On August 26th, Company K heads to Guadalcanal, where the men practice amphibious landing exercises that involve using an amtrac, an amphibious tracked vehicle. During these few days of training, as Sledge explains to sailors that Haney is not “Asiatic,” he realizes that, from the outside, Marines might seem crazy or reckless, but this is only because they adopt an attitude of ironic detachment in order to prepare themselves for stressful ordeals.
In addition to feeling a sense of family in Company K because of the valor of its members, Sledge realizes that part of his feeling of identity with the Marines derives from their difference from the rest of the population. In particular, men (such as Haney) who have fought on the front lines are affected mentally and emotionally by war, and often display social behaviors that appear odd to external spectators.
In anticipation of landing, Sledge explains that Peleliu, in the Caroline Islands chain, has the shape of a lobster’s claw, which allows the Japanese to defend landing beaches from the surrounding coral ridges. On September 14, “D Minus 1,” the Marines embark for Peleliu. On the ship, Sledge and a friend try to appear relaxed about the next day. However, as Sledge watches the beautiful Pacific sunset, he suddenly realizes that he might not actually be alive at the same time tomorrow, and he feels panic overcome him. A lieutenant then gives a speech in which he says they expect the battle on Peleliu will be rough but will last only a few days.
The geography of Peleliu explains why the Marines’ amphibious landing on the beach proved so deadly, as the Japanese were able to attack them from all around. The lieutenant’s expectations about the battle also prove mistaken, revealing that no one suspected the Japanese would adopt new defensive techniques that would transform the battle of Peleliu into a war of attrition. This highlights the tragedy of the battle of Peleliu, which proved infinitely more horrific than anyone anticipated.
Sledge then chats about what he wants to do after the war with his companion Oswalt, whom Sledge admires for his intelligence. Although Oswalt says he plans to be a neurosurgeon, because he is fascinated by the human brain, Sledge explains that Oswalt was later killed on Peleliu. As Sledge prepares to go to sleep that evening, he tries to convince himself that he will not die because God loves him, although he also realizes that God loves everyone. He begins to panic and prays silently to himself to find reassurance.
Sledge’s mention of Oswalt serves as an example of how cruel war is in any camp, as each country sacrifices many of its most physically and intellectually fit men for its own survival. Sledge’s reflections about God give a window into the personal anguish of a soldier forced to confront the prospect of his own death. It underlines the fact that there is no inherent justice in war, since so many innocent lives are sacrificed.
On D Day, September 15th, 1944, the Marines wake up, eat the typical meal Marines eat before combat—steak and eggs—and most of them find that stress leads them all to the bathroom. Although there are only two toilets, Haney occupies one of them for a long time, forcing the Marines—who do not dare tell him to hurry—to form a long line in front of the other one.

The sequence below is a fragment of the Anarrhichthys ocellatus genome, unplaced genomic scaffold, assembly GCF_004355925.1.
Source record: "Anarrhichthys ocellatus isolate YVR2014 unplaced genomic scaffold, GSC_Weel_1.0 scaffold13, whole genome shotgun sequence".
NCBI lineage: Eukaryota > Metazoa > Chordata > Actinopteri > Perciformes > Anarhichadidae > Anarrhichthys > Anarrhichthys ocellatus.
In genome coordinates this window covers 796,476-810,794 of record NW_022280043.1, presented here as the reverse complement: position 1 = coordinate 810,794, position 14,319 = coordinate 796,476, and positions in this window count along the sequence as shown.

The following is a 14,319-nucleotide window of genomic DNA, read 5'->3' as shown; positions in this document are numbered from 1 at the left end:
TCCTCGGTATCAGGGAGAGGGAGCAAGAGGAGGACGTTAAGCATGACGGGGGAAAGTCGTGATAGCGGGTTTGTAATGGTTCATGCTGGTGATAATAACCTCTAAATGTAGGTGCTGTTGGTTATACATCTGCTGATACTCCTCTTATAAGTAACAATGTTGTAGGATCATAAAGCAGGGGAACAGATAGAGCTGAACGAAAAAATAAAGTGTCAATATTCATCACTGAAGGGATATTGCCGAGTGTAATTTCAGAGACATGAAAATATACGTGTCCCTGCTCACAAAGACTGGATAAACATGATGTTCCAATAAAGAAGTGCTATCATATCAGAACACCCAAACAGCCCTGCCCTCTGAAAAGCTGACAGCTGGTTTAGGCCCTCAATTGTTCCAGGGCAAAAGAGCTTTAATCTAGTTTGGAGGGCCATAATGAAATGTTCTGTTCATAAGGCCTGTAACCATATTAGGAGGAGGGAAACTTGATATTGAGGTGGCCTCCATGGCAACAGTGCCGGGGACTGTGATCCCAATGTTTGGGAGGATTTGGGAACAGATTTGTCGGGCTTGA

Haney’s occupation of the bathroom is comic and tragic at the same time. It highlights everyone’s terror of death, regardless of rank, which is capable of overpowering their minds and bodies, turning this existential fear into a bodily necessity. The absurdity of this situation is typical of war, where ordinary needs coexist with extraordinary events.
As dawn arrives, Sledge stays close to Snafu, who makes Sledge feel safe because he is a Gloucester veteran. Snafu offers Sledge a cigarette, which Sledge refuses. Snafu then laughs, betting Sledge that he will be smoking before the end of the day, just like everyone else. The men are then ordered to wear their gear and enter an amtrac. Sledge recalls the moment in which the amtrac began to float and move through the water, and concludes that no other time in his life had the intensity of that moment in which the amtrac drew closer to the smoke- and flame-covered beach where the Marines were supposed to land.
Sledge’s comfort in Snafu mirrors his later comfort in his own veteran self, as he discovers that combat experience is the best preparation for fighting, since it gives one concrete skills and serves to bolster one’s self-confidence. Snafu’s prediction that Sledge will smoke ultimately comes true, as Sledge will be so affected by the stress of the landing that he looks desperately for any emotional outlet.
Sledge interrupts his narrative to explain that most historians now believe that the battle of Peleliu was not necessary to the outcome of World War II. At the same time, they agree that this was one of the most vicious battles of the war. Peleliu also played an important role in teaching the Marines about a change in Japanese tactics: instead of having one defense line, as the Japanese did in the past, they started using a system of fortified positions in caves and pillboxes (small guard posts), spread as a network throughout the island. This led to a ferocious, merciless battle of attrition, fought until all defenses were destroyed.
The fact that Peleliu was both extraordinarily savage and strategically unimportant underlines the tragedy of such fighting. It shows the absurdity of war as, in this case, the horrors that the soldiers experienced were not necessarily justified—since they did not necessarily serve the higher goal of advancing the course of war. The injustice of this situation will later augment the veterans’ grief, keeping them from understanding why so many of their comrades had to die.